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# AQA Core 1 Integration

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Section 2: Finding the area under a curve

Notes and Examples

These notes contain subsections on:
- Definite integration
- The definite integral as an area

Definite integration

The definite integral from a to b of a function f(x), which is written as
f ( )d
b
a
x x
}
, is found as follows:
- Integrate f(x) suppose we call the integral g(x)
- Write the integral in square brackets, with the limits on the right hand
side:
| | g( )
b
a
x
- Work out the value of g(x) with x = a and x = b, and subtract:
| | g( ) g( ) g( )
b
a
x b a = .

Example 1
Evaluate
2
2
1
(2 )d
}
x x x.

Solution

( )
( ) ( )
2 2
2 2 3
1
3
1 1
2 3 2 3
1 1
3 3
8 1
3 3
2
3
2 d
2 2 1 1
4 1
x x x x x ( =

=
= +
=
}

For additional examples like this one, look at the Flash resource Definite
integration.

For practice in examples like the one above, try the interactive resource
Definite integration of polynomials.

You could also try the Definite integrals puzzle.

Watch the signs here
AQA C1 Integration Section 2 Notes and Examples
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The definite integral as an area

The definite integral
f ( )d
b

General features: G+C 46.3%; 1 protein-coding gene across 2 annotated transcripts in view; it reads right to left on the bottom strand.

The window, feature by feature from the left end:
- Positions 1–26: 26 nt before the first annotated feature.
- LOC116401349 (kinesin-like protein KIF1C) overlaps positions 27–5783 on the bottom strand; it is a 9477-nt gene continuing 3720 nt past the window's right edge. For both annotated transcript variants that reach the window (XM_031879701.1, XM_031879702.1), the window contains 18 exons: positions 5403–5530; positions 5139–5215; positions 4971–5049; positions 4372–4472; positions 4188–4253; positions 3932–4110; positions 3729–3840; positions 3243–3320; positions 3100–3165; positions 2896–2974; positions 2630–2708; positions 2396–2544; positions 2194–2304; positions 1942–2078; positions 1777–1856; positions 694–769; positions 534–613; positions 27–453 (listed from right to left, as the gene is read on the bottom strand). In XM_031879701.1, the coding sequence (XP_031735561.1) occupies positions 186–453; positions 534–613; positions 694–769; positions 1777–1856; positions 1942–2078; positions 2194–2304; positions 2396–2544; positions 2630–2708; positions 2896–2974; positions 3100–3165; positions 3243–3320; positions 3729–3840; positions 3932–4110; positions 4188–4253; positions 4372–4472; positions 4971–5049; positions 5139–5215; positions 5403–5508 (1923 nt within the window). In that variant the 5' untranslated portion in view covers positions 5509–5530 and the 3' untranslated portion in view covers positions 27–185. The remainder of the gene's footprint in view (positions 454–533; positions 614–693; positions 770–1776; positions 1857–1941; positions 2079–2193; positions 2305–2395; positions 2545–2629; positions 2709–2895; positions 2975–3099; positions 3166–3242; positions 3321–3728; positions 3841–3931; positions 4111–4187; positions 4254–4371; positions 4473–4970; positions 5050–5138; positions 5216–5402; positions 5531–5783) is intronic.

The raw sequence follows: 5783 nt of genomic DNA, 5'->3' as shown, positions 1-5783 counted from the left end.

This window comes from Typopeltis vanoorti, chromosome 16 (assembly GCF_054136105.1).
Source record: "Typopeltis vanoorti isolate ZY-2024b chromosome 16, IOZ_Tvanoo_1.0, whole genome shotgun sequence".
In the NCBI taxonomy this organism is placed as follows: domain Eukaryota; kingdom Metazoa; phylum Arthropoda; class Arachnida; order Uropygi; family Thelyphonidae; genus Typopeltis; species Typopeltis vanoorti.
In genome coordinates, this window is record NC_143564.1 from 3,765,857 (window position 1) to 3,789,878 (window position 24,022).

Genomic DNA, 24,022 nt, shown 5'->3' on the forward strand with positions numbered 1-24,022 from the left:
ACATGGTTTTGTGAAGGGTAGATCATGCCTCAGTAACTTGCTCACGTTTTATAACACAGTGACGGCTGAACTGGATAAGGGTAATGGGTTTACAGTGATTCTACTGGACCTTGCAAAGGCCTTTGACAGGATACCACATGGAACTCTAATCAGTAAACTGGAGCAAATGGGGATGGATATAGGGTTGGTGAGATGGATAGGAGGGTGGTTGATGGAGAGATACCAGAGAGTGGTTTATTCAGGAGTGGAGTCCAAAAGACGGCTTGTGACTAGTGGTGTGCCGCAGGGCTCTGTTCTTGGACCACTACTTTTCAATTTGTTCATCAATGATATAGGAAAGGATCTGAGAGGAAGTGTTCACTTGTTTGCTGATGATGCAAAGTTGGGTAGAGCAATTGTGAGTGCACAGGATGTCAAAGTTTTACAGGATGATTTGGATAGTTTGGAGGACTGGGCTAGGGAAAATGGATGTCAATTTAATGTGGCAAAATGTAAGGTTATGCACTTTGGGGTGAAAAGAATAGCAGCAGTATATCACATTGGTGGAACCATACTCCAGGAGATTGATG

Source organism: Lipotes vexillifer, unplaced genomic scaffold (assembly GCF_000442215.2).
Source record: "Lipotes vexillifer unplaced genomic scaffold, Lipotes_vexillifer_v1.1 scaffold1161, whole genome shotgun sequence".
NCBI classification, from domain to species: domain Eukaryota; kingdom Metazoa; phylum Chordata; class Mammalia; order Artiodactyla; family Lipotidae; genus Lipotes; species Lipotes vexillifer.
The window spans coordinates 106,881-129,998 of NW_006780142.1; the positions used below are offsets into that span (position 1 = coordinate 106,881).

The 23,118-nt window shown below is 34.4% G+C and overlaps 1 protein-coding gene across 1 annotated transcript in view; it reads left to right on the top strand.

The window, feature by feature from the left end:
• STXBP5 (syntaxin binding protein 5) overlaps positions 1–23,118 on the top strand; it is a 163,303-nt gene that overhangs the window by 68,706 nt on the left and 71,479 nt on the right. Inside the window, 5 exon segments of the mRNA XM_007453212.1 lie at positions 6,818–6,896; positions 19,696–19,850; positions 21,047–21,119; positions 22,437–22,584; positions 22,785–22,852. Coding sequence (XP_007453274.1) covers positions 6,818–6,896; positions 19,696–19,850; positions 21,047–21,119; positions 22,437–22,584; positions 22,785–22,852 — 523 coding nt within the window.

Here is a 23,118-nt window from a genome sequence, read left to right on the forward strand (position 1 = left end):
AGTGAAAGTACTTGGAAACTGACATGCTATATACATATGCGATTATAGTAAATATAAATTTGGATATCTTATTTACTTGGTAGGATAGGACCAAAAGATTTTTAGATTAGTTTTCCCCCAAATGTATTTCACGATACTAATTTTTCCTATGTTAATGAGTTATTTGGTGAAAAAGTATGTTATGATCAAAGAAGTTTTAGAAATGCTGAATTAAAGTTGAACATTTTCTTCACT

a
x x
}
calculates the area
between the curve y = f(x) and the x-axis.

If the curve is above the x-axis, so that the value of y is positive, the definite
integral works out to be positive. However, if the curve is below the x-axis, so
that y is negative, the integral works out to be negative.

Example 2
Find the total area enclosed by the curve
2
3 4 = y x x and the x-axis.

Solution:
The curve crosses the x-axis when 3x
2
4x = 0
x(3x 4) = 0
x = 0 or x =
4
3

Area =
4
3
2
0
(3 4 )d x x x
}

( ) ( )
( )
( )
4
3 3 2
0
3 2
3 2
4 4
3 3
32
27
2
2 0 2 0
x x ( =

=
=

The area is
32
27
square units.

Notice that you should give your final answer as positive, since an area
cannot be negative. However, remember that this only applies to definite
integrals which are being used to find an area if you are just asked to work
out the value of a definite integral, then the answer may be positive or
negative.

You can test yourself using the Flash resources Areas under a curve above
the x-axis, and Area between a line and a curve. You can move the curve
a
b
f(x)
This integral works out to be
negative because the curve is
below the x-axis.

-2
8
-1 0 1 2
AQA C1 Integration Section 2 Notes and Examples
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around to get different functions, and move the limits of the area to be found.
Use integration to work out the area and then check your answer.

You may also find the Mathcentre video Finding areas using integration
useful. Note that this video may contain examples which use some integration
techniques that you have not yet met.

For some extension work you can also look at the Flash resource Areas
above and below the x-axis. In these examples, the area to be found may lie
partly above and partly below the x-axis, which means finding the area above
and area below separately. Questions like this will not be set in your C1
examination you will only be asked to find areas which are completely
above or completely below the x-axis.